Electronic medical records (EMRs) have been in use for more than 30 years, but have only increased in utilization in recent years, due in part to research supporting the benefits of EMRs and federal legislation. As EMRs have become a standard in medical care, there is a need for additional research of how the system and usage can be refined. A group of researchers from Brigham and Women's Hospital have done just that, and discovered that one way false information can make its way into EMRs is due to users' reliance on copying and pasting material within the patient's record. These findings are published in the May 23 issue of Archives of Internal Medicine.
"Previous research has shown that copying and pasting fragments of notes is common in EMRs. However, it was not known whether the resulting information was accurate," said Alexander Turchin, MD, a physician in the Endocrine Division at BWH and a Senior Medical Informatician at Partners HealthCare. "Our study is the first to show in a systematic way that the copy-and-pasted material may not be accurate."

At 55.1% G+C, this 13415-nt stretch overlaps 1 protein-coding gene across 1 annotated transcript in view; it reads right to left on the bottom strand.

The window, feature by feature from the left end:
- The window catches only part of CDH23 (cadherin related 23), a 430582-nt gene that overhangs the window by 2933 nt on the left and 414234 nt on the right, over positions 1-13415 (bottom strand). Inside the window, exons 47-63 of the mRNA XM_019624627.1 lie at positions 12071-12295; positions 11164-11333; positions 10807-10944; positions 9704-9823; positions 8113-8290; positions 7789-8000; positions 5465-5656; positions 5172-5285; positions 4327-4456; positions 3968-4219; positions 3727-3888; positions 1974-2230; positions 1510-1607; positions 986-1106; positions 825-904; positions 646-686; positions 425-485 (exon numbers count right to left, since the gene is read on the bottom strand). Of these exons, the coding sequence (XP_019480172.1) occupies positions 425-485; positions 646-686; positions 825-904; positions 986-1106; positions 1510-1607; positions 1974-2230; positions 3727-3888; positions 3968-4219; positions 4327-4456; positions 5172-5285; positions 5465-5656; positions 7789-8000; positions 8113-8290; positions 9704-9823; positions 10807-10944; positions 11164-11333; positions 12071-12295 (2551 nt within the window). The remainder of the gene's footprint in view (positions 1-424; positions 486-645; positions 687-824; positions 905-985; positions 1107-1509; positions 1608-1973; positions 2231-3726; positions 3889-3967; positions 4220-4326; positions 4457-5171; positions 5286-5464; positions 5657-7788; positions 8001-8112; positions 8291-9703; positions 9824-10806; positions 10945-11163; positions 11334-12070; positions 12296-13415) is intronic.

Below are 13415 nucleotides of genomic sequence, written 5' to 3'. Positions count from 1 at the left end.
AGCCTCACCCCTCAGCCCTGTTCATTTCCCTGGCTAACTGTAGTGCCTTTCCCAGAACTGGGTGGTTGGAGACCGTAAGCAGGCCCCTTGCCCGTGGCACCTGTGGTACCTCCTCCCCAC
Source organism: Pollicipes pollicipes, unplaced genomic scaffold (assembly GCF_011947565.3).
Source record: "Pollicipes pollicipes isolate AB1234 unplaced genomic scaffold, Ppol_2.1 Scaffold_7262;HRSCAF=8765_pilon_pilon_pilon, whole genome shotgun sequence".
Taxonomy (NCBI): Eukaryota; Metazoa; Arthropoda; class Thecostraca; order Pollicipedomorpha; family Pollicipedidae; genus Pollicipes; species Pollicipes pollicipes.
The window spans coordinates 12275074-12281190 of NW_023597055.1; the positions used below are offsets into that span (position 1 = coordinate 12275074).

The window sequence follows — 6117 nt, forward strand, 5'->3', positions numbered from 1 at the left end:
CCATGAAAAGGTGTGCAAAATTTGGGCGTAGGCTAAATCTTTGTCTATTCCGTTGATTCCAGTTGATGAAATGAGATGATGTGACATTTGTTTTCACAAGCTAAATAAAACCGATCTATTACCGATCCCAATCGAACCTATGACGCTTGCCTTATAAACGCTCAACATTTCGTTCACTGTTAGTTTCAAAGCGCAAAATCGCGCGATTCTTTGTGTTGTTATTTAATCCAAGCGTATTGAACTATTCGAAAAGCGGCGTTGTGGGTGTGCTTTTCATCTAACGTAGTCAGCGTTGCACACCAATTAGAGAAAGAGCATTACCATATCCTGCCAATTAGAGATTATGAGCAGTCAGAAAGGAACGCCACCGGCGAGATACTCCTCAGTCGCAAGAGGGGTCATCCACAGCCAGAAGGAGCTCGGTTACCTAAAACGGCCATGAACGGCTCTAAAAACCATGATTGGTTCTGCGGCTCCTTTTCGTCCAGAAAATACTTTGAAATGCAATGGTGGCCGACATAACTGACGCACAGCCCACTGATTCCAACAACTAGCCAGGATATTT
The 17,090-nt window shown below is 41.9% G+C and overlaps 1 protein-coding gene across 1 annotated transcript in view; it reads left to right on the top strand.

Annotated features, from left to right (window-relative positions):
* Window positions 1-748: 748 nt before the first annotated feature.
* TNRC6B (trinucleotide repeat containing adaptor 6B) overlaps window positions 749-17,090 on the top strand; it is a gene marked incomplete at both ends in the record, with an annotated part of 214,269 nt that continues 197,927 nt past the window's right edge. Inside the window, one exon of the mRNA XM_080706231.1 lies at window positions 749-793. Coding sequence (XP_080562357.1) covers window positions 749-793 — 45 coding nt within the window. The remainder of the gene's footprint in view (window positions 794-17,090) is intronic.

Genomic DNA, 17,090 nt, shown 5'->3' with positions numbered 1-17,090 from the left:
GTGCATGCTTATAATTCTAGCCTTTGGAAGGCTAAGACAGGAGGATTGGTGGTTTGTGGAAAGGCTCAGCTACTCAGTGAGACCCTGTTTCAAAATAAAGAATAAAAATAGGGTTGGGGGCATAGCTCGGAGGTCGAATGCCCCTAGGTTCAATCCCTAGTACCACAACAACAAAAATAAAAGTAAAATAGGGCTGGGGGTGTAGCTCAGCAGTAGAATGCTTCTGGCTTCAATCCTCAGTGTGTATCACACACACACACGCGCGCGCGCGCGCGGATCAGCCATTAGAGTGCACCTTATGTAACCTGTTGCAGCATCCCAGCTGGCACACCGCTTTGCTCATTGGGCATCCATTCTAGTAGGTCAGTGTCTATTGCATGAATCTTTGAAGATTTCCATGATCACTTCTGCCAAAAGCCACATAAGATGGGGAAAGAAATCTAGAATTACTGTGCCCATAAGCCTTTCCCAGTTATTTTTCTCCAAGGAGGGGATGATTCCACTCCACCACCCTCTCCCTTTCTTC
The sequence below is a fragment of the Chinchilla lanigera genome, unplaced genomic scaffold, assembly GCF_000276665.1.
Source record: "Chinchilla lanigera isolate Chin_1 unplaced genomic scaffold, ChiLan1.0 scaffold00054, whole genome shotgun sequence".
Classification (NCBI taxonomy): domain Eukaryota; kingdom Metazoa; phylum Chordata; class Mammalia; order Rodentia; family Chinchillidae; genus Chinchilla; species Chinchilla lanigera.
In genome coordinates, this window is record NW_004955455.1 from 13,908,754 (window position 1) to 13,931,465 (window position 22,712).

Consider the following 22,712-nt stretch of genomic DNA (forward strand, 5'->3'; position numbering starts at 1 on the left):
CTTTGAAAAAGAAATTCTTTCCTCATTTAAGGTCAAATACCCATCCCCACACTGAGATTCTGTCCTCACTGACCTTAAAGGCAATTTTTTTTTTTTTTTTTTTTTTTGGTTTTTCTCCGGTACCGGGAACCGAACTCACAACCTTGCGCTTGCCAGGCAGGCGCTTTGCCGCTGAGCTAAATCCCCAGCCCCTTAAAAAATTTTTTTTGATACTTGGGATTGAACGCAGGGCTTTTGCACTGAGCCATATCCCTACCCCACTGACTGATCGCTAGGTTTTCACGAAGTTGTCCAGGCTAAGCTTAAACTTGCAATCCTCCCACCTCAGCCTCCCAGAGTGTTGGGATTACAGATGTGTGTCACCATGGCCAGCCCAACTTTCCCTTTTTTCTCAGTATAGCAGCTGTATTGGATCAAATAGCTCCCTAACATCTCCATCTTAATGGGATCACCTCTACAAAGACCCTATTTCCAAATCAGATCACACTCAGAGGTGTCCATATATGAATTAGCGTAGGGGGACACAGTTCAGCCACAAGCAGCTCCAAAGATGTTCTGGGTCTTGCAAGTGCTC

The researchers studied the EMRs of 5,914 diabetic adults being cared for by primary care physicians. They used specially designed software to track copied records of lifestyle counseling documentation in these patients' EMRs. By comparing average blood glucose levels between patients with and without copied EMR records, they found that copied lifestyle counseling documentation was not associated with improvements in glucose control, similar to having received no counseling at all.
"Our research has unveiled some potential negative ramifications of copying and pasting documentation in EMRs," said Dr. Turchin, who explains the next steps include educating health care providers about this issue, and investigating ways to prevent copying and pasting by providing a helpful alternative.
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